The Soda Lake Geothermal Field is located on the northeast flank of the Soda Lakes volcano, west of the city of Fallon, Nevada. The first Soda Lake geothermal power plant came online in 1987. The power plant generating power for the University of Utah is new but uses the existing well. Compared to the original plant, upgrades in technology substantially increased capacity and reduce downtime.
Geothermal energy produces a constant “baseload power source” with no gaps in energy production. With all of its classrooms, labs, and healthcare facilities, the University of Utah needs power 24 hours a day. In Utah, most electricity is generated by coal-fired and natural gas power plants. Despite advances in technology, coal-fired power plants are still a significant source of air pollution and emissions. When the wind isn’t blowing and the sun isn’t shining, renewable energy sources like solar and wind aren’t producing electricity and energy must be provided by other sources like coal. For this reason, geothermal is an excellent complement to wind and solar.
No, the electrons produced are delivered to the regional electric power grid. The University of Utah has signed a power purchase agreement (PPA), which from an accounting perspective, means the university is buying these electrons. All buildings, organizations, companies, municipalities and cities receive electrons from the electrical grid that is closest to their physical location. However, because new renewable energy is being provided to the grid, less energy from other non-renewable sources like coal needs to be produced. As a system, this means fewer greenhouse gases are emitted. Power plants are held accountable for every electron generated to make sure that it correlates to the usage of the customer.
A power purchase agreement (PPA) is a legal contract between an electricity generator (provider) and a power purchaser (buyer). The university has entered into a 25-year PPA with Cyrq Energy to purchase 20 megawatts (MW) of power that offsets approximately half of the electricity used by the University of Utah. This is actually a three-way contract that includes our partners at Rocky Mountain Power.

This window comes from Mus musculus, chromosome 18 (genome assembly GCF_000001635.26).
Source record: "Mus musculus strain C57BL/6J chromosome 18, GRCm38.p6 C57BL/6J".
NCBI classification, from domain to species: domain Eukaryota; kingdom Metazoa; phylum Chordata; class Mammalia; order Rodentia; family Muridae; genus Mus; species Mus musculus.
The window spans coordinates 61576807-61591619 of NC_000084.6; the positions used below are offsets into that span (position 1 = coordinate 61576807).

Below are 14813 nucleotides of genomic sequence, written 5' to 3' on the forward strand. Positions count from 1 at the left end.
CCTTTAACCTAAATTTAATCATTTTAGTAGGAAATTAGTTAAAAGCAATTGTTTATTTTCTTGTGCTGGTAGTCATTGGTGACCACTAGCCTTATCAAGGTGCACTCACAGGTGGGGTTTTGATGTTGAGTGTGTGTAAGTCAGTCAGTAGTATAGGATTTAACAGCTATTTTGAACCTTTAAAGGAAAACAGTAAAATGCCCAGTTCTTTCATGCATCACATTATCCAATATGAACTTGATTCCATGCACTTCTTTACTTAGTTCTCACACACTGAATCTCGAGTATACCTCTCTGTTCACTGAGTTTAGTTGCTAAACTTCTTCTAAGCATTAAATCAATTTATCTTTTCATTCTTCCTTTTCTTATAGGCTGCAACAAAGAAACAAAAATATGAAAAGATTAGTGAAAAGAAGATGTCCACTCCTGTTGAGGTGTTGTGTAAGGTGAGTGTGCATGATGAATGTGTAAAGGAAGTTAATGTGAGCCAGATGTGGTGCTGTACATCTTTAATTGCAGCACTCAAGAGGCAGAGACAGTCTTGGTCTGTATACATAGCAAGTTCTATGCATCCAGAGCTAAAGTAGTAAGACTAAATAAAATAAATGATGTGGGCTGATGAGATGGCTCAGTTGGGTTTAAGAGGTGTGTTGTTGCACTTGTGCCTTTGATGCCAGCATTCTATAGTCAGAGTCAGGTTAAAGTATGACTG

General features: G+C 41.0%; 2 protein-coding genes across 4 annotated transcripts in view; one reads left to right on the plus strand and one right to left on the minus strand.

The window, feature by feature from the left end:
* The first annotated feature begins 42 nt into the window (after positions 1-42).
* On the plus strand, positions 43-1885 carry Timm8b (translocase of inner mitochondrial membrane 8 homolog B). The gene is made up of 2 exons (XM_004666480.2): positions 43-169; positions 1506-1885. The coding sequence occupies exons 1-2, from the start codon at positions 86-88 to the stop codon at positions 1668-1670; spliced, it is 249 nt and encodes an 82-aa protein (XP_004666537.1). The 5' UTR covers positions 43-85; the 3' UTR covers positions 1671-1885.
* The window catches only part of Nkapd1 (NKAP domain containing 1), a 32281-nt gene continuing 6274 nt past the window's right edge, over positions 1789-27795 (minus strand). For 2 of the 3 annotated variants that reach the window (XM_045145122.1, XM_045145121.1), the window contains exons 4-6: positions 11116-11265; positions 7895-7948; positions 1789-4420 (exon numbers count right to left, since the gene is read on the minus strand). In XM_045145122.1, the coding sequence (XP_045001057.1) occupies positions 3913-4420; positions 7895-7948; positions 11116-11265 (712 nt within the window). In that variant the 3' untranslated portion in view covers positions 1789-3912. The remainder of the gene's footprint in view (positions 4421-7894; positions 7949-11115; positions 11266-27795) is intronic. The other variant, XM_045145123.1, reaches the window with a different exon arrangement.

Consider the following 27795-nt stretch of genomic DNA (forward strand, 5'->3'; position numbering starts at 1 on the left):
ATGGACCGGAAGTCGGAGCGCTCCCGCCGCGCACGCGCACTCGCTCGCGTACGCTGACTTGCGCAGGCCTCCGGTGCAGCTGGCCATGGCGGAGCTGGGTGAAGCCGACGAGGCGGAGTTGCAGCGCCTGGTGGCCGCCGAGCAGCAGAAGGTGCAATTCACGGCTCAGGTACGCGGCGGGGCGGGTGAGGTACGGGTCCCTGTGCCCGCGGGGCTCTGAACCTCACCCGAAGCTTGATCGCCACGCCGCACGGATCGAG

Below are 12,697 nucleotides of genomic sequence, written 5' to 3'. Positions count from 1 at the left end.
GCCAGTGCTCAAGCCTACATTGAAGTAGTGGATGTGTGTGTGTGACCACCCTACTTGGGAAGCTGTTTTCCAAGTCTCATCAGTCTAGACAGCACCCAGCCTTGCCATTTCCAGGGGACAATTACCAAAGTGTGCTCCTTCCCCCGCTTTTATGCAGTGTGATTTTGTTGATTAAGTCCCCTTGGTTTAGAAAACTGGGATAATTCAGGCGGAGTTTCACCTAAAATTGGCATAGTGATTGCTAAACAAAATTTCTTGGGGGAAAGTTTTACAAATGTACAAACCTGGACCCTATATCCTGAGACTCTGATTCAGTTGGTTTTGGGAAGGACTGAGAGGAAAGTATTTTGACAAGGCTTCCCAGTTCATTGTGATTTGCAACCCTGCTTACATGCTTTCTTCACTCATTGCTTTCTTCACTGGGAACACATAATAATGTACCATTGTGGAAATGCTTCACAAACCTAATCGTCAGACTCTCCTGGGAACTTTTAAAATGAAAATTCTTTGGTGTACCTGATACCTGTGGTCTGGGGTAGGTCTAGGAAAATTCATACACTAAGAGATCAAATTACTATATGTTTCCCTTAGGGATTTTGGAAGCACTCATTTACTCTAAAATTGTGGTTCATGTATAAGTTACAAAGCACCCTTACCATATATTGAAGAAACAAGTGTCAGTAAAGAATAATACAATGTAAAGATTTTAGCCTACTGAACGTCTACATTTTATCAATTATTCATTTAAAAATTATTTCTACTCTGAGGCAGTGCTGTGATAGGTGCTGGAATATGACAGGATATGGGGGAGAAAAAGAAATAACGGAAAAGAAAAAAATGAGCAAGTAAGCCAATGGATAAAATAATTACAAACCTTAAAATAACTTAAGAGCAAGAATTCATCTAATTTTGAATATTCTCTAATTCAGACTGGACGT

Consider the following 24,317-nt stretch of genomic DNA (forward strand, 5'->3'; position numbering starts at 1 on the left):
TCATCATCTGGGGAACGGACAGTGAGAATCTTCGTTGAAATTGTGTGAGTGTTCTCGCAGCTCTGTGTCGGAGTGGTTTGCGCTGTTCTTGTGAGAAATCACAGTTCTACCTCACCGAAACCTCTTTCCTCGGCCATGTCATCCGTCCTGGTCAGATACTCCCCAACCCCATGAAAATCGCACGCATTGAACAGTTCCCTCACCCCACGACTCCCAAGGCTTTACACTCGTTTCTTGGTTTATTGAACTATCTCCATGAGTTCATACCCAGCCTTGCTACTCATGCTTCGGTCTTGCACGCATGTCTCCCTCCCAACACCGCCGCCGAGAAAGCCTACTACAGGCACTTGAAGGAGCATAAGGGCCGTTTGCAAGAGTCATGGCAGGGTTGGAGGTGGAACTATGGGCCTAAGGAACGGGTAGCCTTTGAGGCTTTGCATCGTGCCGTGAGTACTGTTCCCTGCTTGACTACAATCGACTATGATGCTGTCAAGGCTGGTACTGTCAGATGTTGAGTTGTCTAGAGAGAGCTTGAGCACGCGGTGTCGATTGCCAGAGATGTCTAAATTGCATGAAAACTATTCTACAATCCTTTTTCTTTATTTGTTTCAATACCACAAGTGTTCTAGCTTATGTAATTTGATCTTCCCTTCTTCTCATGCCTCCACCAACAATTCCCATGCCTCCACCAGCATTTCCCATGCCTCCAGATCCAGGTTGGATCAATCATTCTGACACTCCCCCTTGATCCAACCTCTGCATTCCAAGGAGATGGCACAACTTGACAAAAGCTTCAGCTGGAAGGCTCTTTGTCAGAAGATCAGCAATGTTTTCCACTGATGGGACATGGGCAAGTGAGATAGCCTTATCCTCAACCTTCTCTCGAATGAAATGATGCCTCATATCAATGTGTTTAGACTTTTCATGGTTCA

This purchase agreement will reduce the university’s carbon emissions by 23%. This is the first and largest long-term geothermal power purchase agreement for an educational institution such as the University of Utah, a tier-one research institution and hospital with significant electricity needs.
Rocky Mountain Power continues to be a vital partner for the University of Utah as the regional utility that provides all of the electricity to the University of Utah Campus. RMP owns and maintains the infrastructure that transmits power throughout the State. Rocky Mountain Power also ensures that the university experiences no interruptions in power and continues to deliver electricity from other generators within its network.
CYRQ Energy is a developer, owner and operator of geothermal plants in the western United States. They own and operate the Soda Lake Plant in Fallon, Nevada which is generating the power purchased by the University of Utah.
Yes, by a negligible amount. However, this PPA guarantees the University of Utah a long-term source of renewable energy at a fixed rate. If the price of coal or natural gas rises in the future, this PPA will help insulate the university from a rise in electricity costs.
There will be no interruption in service to the University of Utah if the Cyrq plant shuts down for routine maintenance or repairs. Because there are many sources of back up electricity that can supply power to the grid, single plant shutdowns do not have any direct impact on the overall electricity supply. Rocky Mountain Power has an adequate supply of power to continue uninterrupted service to compensate for routine shutdowns.
Any underground activity, such as drilling new geothermal wells or pumping water out of a well has the potential to create small seismic events. During the first year or two, new wells can experience small seismic events of magnitudes around 1.0, typically not felt at the surface. This is a result of the pressurized water flowing in new patterns. The Soda Lake Geothermal Field has been online for 30 years and is well-studied and closely monitored. Safety procedures are in place to minimize the seismic impact of geothermal energy production.
The water used in the closed loop system pumped in and out of geothermal wells is not drinkable. Geothermal power plants are designed to return the water to the ground without the addition of any chemicals or pollutants so as not to introduce contaminants into geothermal aquifers.
Keith Diaz Mooreinterim chief sustainability officer and dean, College of Architecture + Planning
Office: 801-585-1766 firstname.lastname@example.org
Chris Bensonsustainability & energy associate director, Facilities Management
Office: 801-414-1258 email@example.com
Shawn Woodcommunications specialist, University of Utah Communications
Office: 801-585-9244 firstname.lastname@example.org